Rich Warren: Customer has been in a tussle with LG

Rich Warren: Customer has been in a tussle with LG

Eighty-three days. That's how long our reader Linda has waited for LG to repair her expensive OLED TV. Ever since the screen started turning green, she has tangled with LG about warranty service. The company has consistently given her the runaround. Here's Linda's log of interactions with LG:

Nov. 7: Filed claim (under warranty).

Nov. 10: Thode TV Services here after LG confirmed work order.

Dec. 19: Thode here and took screen picture.

Dec. 20: LG, per representative James, will replace and will send email confirmation.

Dec. 22: No email confirmation. Per representative Lily, new claim filed and told to send receipt.

Jan. 2: Per representative Mary at LG, TV is not eligible for replacement, requested manager.

Jan. 2: Supervisor Tyler confirmed receipt was received and will replace.

Jan. 4: Per representative Willie at LG in Madison, Ala., will replace screen panel only.

Jan. 22: Brian from Thode called this morning to advise part he ordered is on back order. No way of knowing availability.

Just to be clear, Thode, the local service agency, is blameless, since it only can do what is authorized by LG. The staff at Thode probably is as frustrated as Linda.

LG's treatment of this customer is totally unacceptable. I strongly suggest readers not purchase any LG TV until the company honors its warranty commitments on a timely basis.

In 1984, I sent a premium Sony cassette deck to the company's Chicago-area service facility. After a month without contact from Sony, I inquired about my cassette deck. The company "lost" it. After another month, a deck finally returned in more-or-less working order. I wrote for a major Chicago newspaper at the time and shared the story with my readers. This caused a significant upheaval at Sony, which completely revamped its service procedures. I truly doubt we'll be that fortunate with LG. Perhaps if all readers of this column mail it to LG, Linda might finally be able to watch her premium TV.

The other big story dominating electronics news over the past month involves Apple's arrogance. Even if you own an Android phone, you've probably heard about Apple's battery issues.

Lithium ion batteries wear out. Depending on how you charge the battery, usage patterns and ambient temperature, batteries in every phone wear out, gradually losing their ability to maintain a full charge.

Apple promises 500 complete charge cycles for iPhone batteries. That means the batteries will recharge to at least 80 percent. If you fully recharge every other day, your phone battery will survive about three years.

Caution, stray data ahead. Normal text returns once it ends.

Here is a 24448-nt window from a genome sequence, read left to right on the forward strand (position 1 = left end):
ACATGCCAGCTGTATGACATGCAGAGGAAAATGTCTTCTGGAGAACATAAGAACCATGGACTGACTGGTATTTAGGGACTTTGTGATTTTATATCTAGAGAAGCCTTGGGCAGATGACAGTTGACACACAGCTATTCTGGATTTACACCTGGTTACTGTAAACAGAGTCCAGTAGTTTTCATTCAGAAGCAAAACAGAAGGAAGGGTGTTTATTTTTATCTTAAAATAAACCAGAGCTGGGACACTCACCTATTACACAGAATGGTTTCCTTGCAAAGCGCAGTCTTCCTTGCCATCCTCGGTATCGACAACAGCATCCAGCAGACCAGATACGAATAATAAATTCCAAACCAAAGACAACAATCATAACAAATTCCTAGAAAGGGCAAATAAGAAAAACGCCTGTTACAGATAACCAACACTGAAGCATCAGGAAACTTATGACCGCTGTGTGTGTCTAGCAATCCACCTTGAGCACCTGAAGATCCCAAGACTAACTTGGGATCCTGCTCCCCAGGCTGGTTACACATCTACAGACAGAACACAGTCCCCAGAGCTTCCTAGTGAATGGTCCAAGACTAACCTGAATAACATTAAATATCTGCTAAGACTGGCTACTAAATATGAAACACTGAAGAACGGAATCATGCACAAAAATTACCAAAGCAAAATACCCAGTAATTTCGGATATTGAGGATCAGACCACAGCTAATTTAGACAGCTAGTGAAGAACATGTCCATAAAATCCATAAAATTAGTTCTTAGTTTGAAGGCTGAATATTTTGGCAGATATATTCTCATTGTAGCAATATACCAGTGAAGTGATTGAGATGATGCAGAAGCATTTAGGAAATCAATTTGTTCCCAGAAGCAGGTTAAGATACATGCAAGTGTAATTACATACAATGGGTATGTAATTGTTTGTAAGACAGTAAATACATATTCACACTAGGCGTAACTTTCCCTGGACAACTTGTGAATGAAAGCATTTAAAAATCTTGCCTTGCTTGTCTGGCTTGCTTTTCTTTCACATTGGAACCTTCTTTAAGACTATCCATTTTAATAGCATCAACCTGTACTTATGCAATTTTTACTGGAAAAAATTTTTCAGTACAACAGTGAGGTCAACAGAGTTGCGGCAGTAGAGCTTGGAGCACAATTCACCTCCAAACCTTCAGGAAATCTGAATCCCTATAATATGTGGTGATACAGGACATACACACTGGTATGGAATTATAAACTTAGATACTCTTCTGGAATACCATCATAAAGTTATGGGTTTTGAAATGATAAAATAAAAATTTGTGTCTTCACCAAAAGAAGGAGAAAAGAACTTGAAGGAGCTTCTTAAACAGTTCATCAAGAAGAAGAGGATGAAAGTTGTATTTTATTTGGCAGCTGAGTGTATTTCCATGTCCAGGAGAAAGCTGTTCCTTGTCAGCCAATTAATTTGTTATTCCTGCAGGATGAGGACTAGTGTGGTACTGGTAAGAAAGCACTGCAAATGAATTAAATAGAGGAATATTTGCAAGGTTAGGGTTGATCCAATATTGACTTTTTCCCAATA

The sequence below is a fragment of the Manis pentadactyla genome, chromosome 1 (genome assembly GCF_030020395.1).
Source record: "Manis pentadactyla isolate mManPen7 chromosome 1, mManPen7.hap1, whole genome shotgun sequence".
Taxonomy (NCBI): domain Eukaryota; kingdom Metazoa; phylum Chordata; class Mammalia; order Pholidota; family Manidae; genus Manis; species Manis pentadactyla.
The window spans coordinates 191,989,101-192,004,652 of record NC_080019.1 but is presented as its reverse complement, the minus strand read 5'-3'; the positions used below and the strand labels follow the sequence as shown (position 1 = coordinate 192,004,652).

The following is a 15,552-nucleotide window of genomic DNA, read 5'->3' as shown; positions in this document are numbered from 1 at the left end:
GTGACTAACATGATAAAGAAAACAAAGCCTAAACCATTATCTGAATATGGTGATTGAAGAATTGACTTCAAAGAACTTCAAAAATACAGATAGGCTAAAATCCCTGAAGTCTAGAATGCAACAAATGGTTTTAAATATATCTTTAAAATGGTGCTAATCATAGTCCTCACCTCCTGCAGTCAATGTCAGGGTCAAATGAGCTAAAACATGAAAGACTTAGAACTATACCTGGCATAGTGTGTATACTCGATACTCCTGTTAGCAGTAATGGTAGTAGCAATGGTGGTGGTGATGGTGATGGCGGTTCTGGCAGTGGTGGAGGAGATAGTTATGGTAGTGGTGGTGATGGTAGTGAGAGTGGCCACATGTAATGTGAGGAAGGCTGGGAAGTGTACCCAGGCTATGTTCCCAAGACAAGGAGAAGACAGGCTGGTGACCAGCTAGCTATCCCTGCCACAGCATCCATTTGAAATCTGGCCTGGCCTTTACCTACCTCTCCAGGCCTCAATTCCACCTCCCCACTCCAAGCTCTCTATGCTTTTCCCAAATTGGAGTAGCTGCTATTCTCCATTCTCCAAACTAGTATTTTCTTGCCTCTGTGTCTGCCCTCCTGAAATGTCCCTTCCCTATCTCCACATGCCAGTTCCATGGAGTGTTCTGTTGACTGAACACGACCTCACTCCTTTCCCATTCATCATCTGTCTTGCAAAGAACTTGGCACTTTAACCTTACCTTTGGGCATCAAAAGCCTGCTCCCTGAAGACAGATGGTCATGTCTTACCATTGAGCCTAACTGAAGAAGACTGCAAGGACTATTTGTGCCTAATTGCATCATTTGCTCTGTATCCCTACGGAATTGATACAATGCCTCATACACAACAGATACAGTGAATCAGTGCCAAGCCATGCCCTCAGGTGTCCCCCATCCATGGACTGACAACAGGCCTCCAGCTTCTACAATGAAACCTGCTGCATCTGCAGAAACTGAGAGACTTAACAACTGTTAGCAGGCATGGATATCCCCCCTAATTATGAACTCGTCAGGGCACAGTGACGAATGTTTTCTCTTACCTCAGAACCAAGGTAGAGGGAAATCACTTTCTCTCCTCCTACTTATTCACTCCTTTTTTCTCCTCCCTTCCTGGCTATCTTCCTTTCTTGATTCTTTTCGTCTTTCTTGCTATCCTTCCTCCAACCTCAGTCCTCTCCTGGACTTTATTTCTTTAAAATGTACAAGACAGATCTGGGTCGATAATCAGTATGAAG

New iterations of a phone's operating system install new features and enhancements. Apple and Google optimize their upgraded/updated operating systems for the latest hardware with fresh batteries. Older phones struggle with a heavier burden.

Apple failed to inform users of these issues and offer a voluntary operating system adjustment to cope with aging batteries. The user should determine the trade-off between performance, stability and battery life.

Acknowledging its public relations disaster, Apple finally offered to replace batteries on its most recent models for $29 rather than the previous $79, plus $7 for shipping and handling. The reduced price excludes models more than about three years old.

Those of you who own Apple stock appreciate the inflated battery replacement prices, but in reality, the company probably makes a profit even at $29.

Many independent service facilities offer Apple battery replacement from $30 to $60. These independent facilities cannot buy replacement batteries in the millions, so their costs are higher. You also may not receive a battery from a certified Apple supplier. Even Apple stores fail to replace batteries on the spot and require up to a week.

We've lived with planned obsolescence for decades, but considering perfectly good products as disposable is unconscionable. How would you feel if your car became unserviceable after three years and slowed down weekly so that after four years, your top speed was 30 mph?

Rich Warren, who lives in the Champaign area, is a longtime reviewer of consumer electronics. Email him at

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GLG wrote on January 29, 2018 at 5:01 pm

I too had an LG plasma screen TV a few years ago that had the "green" screen. I bought it at Best Buy and called them for service, They had B &C TV in Decatur come to my home and repair it, They replaced the power supply and it worked for about a month then it went "green" I had to take it to B & C and it took about 7 weeks to get another power supply!  I have nothing but good things to say about B & C but NO More LG for me!